On 12 June, Ben Judd presented The Origin, a performance as part of his collaborative exhibition at the Stanley Picker Gallery. The performance embodied a fictional lost community who used to inhabit the island on the Hogsmill River where the gallery now stands and explored how fundamental aspects of this group’s identity can be manifested through movement and sound.
The performance was co-choreographed by Beatrice Jarvis from Kingston School of Art (KSA) and Athens-based Dionysios Tsaftaridis and was performed by KSA Dance students Joe Webster, Lucy Beadle, Libby Canagasabey, Jakub Ujczak, Natalia Linares and Jo Panagopoulou as well as professional dancers Pan Pavlopoulos, Akti-Magdalini Konstantinou and Laurie Booth. The dancers wore costumes that otherwise hang in the Gallery installation, which were developed by KSA Fashion students Meerim Mamatova, Eimear Kennedy, Klaudia Proskornicka, Erin Fairall, Izzy Oldland, Sayeon Kim, Yusun Lee, Daisy Gray, Joana Dias, Soyhun Lee, Eimear Kennedy, Milica Ceklerevac and KSA Fashion graduate Sebastian Nissl. The soundtrack was developed through a collaboration between KSA Music students and composer Apostolis Psihramis, musical directors Gabriella Noble and Jacob Ewens and performed by professional singers.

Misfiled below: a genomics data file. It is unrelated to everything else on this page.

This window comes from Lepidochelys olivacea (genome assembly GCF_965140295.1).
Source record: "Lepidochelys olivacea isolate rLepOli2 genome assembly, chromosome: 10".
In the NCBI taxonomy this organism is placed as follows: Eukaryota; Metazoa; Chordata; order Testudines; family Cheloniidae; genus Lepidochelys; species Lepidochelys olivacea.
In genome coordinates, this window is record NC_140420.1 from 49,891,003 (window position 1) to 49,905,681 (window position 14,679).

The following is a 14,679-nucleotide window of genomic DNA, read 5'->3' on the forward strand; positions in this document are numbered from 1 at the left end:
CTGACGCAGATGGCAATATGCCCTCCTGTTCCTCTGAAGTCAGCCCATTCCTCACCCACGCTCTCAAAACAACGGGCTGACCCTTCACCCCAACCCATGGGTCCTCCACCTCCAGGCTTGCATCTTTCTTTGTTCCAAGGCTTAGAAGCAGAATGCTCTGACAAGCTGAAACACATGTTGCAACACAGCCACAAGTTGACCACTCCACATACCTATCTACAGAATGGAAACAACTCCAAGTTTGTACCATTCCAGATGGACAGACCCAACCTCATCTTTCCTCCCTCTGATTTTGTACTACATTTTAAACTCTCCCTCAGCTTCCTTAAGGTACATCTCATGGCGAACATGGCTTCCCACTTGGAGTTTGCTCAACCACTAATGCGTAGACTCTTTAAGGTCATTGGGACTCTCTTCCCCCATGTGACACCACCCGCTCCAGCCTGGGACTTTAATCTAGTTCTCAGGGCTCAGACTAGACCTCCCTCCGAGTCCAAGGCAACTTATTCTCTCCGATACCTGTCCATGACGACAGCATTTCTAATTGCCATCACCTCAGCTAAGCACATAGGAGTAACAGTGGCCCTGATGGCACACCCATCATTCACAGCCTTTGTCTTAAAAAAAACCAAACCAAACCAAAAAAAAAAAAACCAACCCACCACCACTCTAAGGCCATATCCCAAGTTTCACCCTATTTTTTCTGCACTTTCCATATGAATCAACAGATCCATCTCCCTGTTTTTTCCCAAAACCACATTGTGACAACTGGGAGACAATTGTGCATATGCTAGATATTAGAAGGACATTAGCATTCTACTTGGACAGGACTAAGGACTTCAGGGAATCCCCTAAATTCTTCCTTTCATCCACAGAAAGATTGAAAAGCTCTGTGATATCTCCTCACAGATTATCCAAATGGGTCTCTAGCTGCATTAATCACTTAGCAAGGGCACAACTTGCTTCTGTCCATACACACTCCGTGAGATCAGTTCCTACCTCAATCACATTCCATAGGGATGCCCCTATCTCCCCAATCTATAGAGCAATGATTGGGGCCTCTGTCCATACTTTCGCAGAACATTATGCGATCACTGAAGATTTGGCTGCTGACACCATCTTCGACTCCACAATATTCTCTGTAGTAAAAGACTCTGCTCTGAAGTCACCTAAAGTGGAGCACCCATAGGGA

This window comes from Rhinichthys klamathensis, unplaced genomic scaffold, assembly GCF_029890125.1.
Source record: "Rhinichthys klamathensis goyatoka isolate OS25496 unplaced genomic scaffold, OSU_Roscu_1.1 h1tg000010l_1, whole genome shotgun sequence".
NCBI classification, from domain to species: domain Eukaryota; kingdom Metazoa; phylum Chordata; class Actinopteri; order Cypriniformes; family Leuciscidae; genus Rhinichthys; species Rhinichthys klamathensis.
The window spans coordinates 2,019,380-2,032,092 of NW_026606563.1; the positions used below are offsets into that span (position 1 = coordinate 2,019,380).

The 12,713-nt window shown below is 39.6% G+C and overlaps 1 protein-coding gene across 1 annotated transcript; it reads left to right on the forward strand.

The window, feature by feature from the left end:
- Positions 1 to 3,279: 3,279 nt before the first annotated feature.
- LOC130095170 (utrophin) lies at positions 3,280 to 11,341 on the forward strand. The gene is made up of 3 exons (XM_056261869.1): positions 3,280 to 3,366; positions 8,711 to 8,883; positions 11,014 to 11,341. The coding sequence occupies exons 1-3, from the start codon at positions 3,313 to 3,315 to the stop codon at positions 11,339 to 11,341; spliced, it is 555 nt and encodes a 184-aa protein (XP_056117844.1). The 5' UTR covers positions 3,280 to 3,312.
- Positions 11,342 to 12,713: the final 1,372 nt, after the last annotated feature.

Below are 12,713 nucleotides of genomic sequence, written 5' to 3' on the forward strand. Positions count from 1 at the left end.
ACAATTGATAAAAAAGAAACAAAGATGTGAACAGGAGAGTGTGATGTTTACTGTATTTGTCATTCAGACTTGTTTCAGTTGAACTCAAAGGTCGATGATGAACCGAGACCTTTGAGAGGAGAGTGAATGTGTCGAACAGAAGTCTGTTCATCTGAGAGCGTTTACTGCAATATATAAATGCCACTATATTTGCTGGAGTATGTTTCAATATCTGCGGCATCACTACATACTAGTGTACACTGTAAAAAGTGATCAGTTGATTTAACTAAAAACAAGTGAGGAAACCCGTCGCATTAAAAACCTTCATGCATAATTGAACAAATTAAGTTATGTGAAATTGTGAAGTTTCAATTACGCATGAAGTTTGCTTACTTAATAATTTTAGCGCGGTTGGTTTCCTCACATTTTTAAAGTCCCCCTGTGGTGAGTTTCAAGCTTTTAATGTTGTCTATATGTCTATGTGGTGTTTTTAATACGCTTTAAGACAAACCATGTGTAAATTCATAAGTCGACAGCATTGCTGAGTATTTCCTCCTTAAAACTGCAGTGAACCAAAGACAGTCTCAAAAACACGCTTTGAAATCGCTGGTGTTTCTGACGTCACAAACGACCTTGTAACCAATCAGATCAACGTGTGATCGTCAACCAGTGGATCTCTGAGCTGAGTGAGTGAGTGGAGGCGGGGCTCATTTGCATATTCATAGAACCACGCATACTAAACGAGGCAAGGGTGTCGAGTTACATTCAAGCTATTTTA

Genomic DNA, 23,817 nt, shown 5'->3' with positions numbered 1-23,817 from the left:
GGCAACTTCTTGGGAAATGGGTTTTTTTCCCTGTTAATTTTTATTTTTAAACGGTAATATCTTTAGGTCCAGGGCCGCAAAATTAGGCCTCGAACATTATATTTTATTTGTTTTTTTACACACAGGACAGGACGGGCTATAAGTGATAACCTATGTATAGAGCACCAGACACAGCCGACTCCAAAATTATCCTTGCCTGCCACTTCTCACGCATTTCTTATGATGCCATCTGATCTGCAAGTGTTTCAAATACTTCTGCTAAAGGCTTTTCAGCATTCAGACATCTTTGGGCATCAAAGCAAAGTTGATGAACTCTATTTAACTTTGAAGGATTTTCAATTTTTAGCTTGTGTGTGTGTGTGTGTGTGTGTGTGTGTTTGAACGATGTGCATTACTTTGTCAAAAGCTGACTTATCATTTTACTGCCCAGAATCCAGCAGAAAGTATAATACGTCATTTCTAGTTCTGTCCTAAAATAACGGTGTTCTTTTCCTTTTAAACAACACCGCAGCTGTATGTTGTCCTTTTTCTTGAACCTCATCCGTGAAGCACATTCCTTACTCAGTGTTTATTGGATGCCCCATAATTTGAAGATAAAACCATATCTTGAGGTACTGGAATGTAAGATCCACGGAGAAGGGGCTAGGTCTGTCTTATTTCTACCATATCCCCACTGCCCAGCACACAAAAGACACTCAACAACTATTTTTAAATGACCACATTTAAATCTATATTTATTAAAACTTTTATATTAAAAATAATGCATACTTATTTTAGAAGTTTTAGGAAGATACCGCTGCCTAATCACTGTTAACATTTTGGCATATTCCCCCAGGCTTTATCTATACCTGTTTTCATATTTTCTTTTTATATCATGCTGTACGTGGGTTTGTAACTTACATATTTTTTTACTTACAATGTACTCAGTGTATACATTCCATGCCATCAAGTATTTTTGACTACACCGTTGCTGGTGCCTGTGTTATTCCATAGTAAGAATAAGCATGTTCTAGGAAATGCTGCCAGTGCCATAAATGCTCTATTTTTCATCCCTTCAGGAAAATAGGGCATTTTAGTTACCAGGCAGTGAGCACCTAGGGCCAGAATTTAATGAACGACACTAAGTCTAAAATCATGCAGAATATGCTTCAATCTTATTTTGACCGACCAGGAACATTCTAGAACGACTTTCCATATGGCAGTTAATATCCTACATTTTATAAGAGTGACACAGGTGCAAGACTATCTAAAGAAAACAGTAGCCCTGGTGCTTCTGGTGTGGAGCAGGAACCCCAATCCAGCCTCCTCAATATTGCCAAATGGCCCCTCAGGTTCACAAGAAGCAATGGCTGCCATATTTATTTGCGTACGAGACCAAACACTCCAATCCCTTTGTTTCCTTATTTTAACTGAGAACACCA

The performance draws on the online collaboration that began last summer during #TheOriginKingston and has been developed over later weeks through rehearsals in the exhibition space and around the island the Stanley Picker Gallery sits on in the Hogsmill River, responding to these two sites.
Ben Judd is an artist based in London appointed Stanley Picker Fellow in Art & Design in 2019. His work examines collectivity and participation through performance, moving image and installation, enabling different forms of communities to be explored in relation to site and context. He often works with collaborators as a method to develop self-reflexive folk histories and construct temporary communities. Judd has exhibited widely in the UK and abroad, recently including ICA, Art Night London, Whitstable Biennale and Victoria Gallery & Museum, University of Liverpool.